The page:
Aristotle About Spirits

Aristotle is the most renowned figure of ancient philosophy after Plato and Socrates. He continued, and still continues, to be connected to the Peripatetic School, which he founded based on deductive and inductive thought. Unlike his master Plato, he followed the way of deducing conclusions from premises and analogy. With this rationalism, he both secured a long life for his philosophy and struck great blows at mechanistic and helical thoughts. According to Aristotle, life depends on the spirit. If life is a movement, it is the spirit that sets it in motion. The spirit is neither of the same essence and nature as the body nor completely separate from it. The body is something akin to an instrument of the spirit, and life develops based on the spirit.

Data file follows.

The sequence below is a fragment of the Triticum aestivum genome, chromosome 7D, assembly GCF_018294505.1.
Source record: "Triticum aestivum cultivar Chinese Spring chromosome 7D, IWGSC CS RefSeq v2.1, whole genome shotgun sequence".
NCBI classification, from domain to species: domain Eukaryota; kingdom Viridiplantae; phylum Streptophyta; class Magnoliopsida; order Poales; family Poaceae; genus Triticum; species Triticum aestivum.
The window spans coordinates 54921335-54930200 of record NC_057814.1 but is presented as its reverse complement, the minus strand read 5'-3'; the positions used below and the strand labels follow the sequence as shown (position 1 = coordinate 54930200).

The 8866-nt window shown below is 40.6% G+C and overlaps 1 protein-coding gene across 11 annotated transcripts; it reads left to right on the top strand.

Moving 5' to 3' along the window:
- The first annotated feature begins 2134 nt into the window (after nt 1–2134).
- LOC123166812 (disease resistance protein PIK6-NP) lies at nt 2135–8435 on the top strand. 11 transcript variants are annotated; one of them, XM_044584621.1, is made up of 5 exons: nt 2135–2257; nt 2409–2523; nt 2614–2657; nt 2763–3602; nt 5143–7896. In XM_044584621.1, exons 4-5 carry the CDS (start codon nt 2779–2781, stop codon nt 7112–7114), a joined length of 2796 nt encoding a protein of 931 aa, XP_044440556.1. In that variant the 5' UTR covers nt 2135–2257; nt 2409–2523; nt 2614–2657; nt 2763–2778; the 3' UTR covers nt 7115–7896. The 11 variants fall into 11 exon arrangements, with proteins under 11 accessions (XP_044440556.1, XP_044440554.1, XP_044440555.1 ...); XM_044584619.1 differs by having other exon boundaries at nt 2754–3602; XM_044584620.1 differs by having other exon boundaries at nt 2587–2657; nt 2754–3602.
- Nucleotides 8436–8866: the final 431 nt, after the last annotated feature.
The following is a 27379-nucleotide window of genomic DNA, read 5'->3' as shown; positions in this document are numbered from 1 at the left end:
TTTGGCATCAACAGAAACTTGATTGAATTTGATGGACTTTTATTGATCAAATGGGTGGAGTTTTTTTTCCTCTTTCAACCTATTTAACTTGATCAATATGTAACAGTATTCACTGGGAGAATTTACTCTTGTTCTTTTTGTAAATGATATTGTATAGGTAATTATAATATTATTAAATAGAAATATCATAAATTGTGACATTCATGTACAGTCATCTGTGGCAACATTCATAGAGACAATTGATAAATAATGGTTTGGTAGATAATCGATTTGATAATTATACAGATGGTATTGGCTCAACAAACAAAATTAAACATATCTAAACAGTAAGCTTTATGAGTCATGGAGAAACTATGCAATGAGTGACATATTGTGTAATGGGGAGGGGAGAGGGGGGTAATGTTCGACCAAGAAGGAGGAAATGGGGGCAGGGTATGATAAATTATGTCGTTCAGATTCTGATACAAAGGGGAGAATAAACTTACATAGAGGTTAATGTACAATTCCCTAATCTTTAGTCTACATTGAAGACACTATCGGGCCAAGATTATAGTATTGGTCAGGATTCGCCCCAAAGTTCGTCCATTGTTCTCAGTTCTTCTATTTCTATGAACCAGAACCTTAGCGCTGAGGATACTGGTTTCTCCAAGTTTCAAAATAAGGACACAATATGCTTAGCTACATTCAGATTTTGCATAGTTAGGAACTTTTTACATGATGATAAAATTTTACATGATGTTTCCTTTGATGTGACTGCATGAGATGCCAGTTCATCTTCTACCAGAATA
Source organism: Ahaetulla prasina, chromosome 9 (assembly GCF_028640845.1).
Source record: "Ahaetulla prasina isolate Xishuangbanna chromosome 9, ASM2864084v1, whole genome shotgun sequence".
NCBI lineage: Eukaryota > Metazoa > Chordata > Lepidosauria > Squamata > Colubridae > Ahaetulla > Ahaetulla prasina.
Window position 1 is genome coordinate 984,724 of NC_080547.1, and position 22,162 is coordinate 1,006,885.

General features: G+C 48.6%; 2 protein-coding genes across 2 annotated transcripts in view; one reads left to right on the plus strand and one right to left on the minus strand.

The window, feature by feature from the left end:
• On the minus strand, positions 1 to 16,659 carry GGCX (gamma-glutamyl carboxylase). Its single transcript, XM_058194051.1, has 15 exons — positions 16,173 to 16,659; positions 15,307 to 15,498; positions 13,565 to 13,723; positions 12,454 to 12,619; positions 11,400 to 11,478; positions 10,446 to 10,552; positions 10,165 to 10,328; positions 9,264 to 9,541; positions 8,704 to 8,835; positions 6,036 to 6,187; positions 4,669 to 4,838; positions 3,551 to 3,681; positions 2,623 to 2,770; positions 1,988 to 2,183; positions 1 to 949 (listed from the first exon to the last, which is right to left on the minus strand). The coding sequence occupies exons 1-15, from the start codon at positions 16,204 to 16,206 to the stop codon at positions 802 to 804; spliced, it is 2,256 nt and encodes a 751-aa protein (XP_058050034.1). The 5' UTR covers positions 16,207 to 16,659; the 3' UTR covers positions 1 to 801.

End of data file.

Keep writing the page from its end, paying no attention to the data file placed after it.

Like his teacher Plato, Aristotle places the spirit in different categories. However, according to him, the spirit is created with the body and returns to its origin after the death of the body. It experiences a process of perfection during the life of the body, and on reaching perfection, it gains resemblance to the Divine Being, continuing to live in pleasures that are particular to itself.

Aristotle

Aristotle

With such thoughts, Aristotle gave both Muslim scholars and Christian thinkers much to occupy themselves with over long centuries. But today he is no more than a subject of philosophical study.

After Aristotle, neither Epicurus (341–270 BCE) nor Zeno of Citium (333–264 BCE) were able to offer considerable thoughts about the spirit. Following Democritus’ way of thought, Epicurus confined himself within the narrow frame of sensations, while Zeno, who founded the School of Stoic Pantheism, spent his life approaching everything through the window of some sort of skepticism and repeating the thoughts of his predecessors. He asserted that it was the duty of researchers and people of knowledge to study things and events, and they should keep themselves within this frame, not imagining that they can arrive at the absolute truth by merely reading. Thus, he blocked the way of research to some extent.